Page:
Aspen, Colo., tucked high in the Rocky Mountains, may not be an ideal indicator of economic trends in America. But at the luxury hotel the Little Nell, the expensive wines have started to fly out of the cellar. It has sommelier Carlton McCoy shaking his head in wonder.
Bottles and magnums of first-growth Bordeaux and big-name Burgundy stud a 700-bottle glassed-in wine storage unit that holds a bottle or two of the most-ordered wines and some top-shelf labels. It runs the length of a cocktail bar at the entrance to Element 47, the awkwardly renamed restaurant that has retained the Wine Spectator Grand Award won by its previous incarnation, Montagna.
"We have people who come in here four, five nights a week," said McCoy, who recently replaced Jonathan Pullis as sommelier. "They don't even look at a wine list. They just point at a bottle in the glass case and sometimes they don't even ask the price." Sales of big-ticket wines have exploded here. "Those great bottles aren't trophies for the display case," he said. "They're moving."
Of course, this is Aspen, where $20 million homes dot the mountainsides. But not everyone in town is super-wealthy. Some are just well-heeled or, like me and my friends here, maybe qualify as comfortable. And during the past five years' economic slump, McCoy said, the average price of a bottle sold was $150, still a fairly high number anywhere (and the markups are not excessive, either). Today it's $250 and climbing, and that's in a restaurant shorn of its lavish trappings in a remodel aimed at making it more user-friendly.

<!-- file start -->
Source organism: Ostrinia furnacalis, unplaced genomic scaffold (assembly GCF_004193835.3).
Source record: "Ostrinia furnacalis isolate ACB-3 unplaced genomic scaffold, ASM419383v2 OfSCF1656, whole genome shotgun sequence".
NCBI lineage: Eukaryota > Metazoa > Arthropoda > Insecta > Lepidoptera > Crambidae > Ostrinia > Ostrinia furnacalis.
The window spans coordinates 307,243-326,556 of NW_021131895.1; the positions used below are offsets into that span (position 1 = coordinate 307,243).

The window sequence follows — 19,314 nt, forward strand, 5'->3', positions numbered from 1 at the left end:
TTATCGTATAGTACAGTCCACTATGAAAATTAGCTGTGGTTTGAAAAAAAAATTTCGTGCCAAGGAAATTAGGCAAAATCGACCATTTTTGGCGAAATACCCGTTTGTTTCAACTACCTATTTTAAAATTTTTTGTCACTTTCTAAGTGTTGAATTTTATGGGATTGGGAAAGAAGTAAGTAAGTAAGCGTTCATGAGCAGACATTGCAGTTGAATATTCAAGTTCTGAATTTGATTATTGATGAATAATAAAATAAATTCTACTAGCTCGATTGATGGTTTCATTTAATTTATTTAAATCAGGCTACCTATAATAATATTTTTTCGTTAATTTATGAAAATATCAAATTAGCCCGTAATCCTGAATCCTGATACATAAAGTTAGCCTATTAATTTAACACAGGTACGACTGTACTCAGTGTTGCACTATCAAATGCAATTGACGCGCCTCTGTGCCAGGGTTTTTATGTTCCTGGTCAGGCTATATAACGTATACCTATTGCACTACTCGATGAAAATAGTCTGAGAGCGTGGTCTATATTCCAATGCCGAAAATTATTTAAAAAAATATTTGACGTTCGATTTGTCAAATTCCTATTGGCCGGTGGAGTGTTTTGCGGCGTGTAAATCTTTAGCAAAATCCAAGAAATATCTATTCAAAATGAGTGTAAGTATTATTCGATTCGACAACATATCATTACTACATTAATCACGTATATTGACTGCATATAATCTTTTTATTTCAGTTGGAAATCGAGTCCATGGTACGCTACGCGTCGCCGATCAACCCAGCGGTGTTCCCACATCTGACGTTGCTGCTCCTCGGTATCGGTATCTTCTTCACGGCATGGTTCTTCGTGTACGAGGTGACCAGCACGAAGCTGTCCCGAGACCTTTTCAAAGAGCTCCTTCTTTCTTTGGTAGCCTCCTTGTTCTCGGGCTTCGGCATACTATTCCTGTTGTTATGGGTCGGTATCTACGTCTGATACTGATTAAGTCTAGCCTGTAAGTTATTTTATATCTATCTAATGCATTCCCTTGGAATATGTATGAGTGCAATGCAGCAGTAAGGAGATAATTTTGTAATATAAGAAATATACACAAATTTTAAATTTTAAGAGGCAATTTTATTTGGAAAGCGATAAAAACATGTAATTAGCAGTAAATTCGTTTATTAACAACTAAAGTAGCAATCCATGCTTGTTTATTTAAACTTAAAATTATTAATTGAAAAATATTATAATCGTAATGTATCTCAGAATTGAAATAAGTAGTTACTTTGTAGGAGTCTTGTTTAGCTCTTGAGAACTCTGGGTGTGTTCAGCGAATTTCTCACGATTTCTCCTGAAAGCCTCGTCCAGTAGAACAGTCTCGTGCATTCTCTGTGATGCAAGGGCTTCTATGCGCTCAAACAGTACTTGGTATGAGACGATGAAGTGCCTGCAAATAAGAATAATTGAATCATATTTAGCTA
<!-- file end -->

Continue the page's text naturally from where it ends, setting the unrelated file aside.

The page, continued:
Element 47 (silver on the periodic table) references Aspen's founding as a mining town. One of those mines was the original Little Nell. The dining room, once detailed in turned wood, now has a sleek, modern New York look, with lots of gray and straight lines. The menu, previously prix-fixe with several options for each course, offers the same style of outstanding locally-focused cuisine from chef Robert McCormick's kitchen, but à la carte.
"It makes it more approachable," said Sabado Sagaria, the hotel's food and beverage director. "It requires less commitment. Our guests like to start in the bar, have a few small plates or share plates, and move into the dining room. This is much more flexible."
And the wine cellar, if anything, is growing. The list currently has 1,500 selections with 20,000 bottles in the cellar, plus an additional 4,000 bottles aging in storage, at least 300 selections not yet on the list. Among these are cases of Domaine Fourrier, a highly prized Burgundy producer just now becoming available in Colorado. The village-level wines are on the list, the premier cru and grand cru bottles in storage for further aging. The storage area looks like it can handle a further 50 percent increase easily.
Another change to the list is a concerted effort to add more "playful" varietals and bottlings to the 25 wines by the glass as additional alternatives to the Pinot Grigio/Chardonnay/Sauvignon Blanc that customers seek everywhere. "The secret is to price the alternative $1 or $2 lower to encourage people to try them," said McCoy. I dropped by for a lovely sip of Abbazia di Novacella Kerner 2011, priced $1 less than the obligatory Pinot Grigio and remarkable for its plush texture and complex flavors.
The wine list has been redesigned to make it more approachable, with pullout selections such as "Patio Pounders" (refreshing summer wines) to help less profligate guests find what they want in a long list. The redesigned typography is sharp and readable.
On a recent visit, after studying the list for a few minutes, I closed the book and challenged McCoy to find us a wine for about $100 to drink with our chicken with summer black truffles, striped bass with Rancho Gordo beans and house-made bacon, and Emma Farms wagyu steaks with morel mushrooms and bone marrow. (All of those were as good as they sound.) He came back with Donelan Syrah Russian River Kobler Vineyard 2009 ($102 on the list), deftly balanced enough for the fish and sufficiently ripe and peppery for the meat and chicken. We drained it quickly.